A mathematical model to predict the evolution of retinal nerve fiber layer thinning in multiple sclerosis patients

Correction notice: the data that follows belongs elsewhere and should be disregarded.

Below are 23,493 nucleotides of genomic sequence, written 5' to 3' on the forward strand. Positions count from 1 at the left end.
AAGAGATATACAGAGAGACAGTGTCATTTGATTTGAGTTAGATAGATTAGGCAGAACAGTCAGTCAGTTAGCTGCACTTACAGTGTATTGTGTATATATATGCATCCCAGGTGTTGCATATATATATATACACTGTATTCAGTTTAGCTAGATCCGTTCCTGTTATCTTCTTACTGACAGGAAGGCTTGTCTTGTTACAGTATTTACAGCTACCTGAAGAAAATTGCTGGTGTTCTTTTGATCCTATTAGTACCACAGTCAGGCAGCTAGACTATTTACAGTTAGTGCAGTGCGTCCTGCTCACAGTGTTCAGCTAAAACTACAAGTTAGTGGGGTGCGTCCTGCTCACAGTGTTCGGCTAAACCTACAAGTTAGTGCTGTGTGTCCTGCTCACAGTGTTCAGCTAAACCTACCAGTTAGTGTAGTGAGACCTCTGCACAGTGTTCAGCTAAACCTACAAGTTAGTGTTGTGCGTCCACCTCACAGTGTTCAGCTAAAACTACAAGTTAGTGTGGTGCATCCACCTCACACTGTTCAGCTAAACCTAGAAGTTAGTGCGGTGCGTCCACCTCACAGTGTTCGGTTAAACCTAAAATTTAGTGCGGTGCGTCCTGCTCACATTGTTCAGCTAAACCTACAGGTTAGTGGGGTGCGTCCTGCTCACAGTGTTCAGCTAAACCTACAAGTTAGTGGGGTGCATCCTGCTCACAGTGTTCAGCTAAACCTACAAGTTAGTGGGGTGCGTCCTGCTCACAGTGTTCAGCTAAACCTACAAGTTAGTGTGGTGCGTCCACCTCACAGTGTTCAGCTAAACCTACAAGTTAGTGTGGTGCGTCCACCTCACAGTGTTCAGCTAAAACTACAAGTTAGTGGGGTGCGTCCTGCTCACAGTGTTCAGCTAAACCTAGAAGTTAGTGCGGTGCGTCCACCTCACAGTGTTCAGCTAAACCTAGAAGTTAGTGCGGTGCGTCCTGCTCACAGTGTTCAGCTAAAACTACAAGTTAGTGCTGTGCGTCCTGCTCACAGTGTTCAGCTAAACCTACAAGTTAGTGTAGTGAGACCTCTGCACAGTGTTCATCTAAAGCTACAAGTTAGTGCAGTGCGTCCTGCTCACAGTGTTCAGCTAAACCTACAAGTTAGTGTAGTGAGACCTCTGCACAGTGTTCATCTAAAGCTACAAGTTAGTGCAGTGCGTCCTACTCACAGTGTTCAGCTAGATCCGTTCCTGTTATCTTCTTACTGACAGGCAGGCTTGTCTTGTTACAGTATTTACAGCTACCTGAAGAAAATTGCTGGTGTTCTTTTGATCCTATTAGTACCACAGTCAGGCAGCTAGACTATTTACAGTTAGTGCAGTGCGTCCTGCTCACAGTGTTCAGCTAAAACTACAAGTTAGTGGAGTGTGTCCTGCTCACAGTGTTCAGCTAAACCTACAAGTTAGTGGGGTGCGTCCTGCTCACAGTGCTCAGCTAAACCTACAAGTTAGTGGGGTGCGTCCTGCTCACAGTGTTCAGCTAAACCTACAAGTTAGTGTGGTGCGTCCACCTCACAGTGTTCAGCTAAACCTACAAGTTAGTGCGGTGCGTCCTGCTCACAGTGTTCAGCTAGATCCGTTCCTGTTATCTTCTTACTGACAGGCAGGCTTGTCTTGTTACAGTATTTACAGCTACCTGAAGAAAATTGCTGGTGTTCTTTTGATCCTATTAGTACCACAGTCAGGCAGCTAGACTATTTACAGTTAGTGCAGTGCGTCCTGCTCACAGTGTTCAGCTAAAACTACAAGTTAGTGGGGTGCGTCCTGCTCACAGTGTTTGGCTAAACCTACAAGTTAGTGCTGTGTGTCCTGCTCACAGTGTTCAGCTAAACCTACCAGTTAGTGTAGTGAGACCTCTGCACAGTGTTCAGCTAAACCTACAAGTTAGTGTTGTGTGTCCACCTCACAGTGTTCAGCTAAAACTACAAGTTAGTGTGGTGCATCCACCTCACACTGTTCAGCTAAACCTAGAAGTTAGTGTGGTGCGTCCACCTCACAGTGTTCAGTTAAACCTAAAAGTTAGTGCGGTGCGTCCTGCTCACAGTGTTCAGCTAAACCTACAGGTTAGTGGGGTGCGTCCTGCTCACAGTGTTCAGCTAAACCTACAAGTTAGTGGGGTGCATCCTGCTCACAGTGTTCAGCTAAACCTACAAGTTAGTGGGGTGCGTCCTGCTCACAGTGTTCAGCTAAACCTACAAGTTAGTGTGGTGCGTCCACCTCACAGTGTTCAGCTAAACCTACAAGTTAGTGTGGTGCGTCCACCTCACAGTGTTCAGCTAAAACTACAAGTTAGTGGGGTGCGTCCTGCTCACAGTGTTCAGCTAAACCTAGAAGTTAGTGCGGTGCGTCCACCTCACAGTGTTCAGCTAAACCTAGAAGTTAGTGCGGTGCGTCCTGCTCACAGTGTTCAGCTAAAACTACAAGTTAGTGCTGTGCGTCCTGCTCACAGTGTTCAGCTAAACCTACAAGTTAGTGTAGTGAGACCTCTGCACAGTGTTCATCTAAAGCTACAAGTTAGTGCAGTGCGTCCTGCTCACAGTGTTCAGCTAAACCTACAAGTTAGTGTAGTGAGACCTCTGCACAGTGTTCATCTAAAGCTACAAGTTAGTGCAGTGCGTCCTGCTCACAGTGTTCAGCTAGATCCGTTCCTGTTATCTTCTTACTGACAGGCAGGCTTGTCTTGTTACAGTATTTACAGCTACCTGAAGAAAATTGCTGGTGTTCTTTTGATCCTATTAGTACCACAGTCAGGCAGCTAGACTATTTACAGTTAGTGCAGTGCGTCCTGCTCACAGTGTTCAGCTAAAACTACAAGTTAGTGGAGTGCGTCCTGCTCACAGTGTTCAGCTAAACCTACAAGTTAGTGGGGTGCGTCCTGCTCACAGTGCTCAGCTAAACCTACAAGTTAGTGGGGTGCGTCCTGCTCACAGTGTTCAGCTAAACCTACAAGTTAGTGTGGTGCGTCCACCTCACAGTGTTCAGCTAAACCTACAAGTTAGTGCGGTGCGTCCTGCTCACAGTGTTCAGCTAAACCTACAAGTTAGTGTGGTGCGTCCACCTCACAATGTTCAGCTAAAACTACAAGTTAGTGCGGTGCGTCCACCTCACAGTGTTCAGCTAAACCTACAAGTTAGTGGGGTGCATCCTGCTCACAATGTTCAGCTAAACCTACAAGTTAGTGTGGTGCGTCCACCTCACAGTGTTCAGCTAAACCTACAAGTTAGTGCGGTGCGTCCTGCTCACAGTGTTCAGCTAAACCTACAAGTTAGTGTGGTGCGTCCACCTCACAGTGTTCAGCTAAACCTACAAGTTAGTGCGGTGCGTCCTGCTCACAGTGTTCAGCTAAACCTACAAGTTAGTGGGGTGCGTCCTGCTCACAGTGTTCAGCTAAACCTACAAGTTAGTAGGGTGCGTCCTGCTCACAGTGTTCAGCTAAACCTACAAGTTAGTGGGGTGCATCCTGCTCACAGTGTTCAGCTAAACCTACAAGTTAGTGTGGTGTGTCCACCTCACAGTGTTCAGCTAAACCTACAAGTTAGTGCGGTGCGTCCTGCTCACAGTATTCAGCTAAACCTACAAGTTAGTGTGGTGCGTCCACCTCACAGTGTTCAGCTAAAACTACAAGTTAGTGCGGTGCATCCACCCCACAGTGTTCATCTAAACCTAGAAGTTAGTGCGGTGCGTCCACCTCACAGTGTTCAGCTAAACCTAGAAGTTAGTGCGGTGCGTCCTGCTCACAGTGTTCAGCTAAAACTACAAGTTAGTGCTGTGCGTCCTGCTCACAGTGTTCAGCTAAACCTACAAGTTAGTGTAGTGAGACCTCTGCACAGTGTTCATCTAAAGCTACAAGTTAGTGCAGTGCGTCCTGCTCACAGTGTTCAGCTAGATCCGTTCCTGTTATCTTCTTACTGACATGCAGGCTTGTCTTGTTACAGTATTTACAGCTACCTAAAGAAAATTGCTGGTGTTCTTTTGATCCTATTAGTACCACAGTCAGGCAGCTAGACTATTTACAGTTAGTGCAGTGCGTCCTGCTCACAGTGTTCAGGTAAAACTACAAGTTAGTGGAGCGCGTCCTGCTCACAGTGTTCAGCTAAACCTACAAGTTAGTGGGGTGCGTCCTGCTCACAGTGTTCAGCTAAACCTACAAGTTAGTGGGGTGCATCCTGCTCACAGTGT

Multiple sclerosis (MS) is a neurodegenerative disease of the central nervous system (CNS). Many studies of MS patients have described axonal loss in the optic nerve of the retina, and specifically progressive thinning of the retinal nerve fiber layer (RNFL). We hypothesize that RNFL thinning involves the participation of 2 processes that cause CNS damage: autoimmune inflammation and axonal degeneration. To test this hypothesis, we developed a mathematical model based on ordinary differential equations to relate the evolution of RNFL thickness (measured by optical coherence tomography [OCT]) with that of the Expanded Disability Status Scale (EDSS) score in MS patients. Data were obtained from a longitudinal study of 114 MS patients who were followed-up for 10 years. After adjusting the parameters using a genetic algorithm, the model’s prediction of the evolution of RNFL thickness accurately reflected the progression revealed by the 10-year clinical data. Our findings suggest that differences in the relative contributions of autoimmune inflammation and axonal degeneration can account for the complex dynamics of MS, which vary from one patient to the next. Moreover, our results show that CNS damage occurs cumulatively from the onset of MS and that most RNFL thinning occurs before the appearance of significant disability. RNFL thickness could therefore serve as a reliable biomarker of MS disease course. Our proposed methodology would enable the use of OCT data from new MS patients to predict the evolution of RNFL thinning and hence the progression of MS in individual patients, and to facilitate the selection of patient-specific therapies.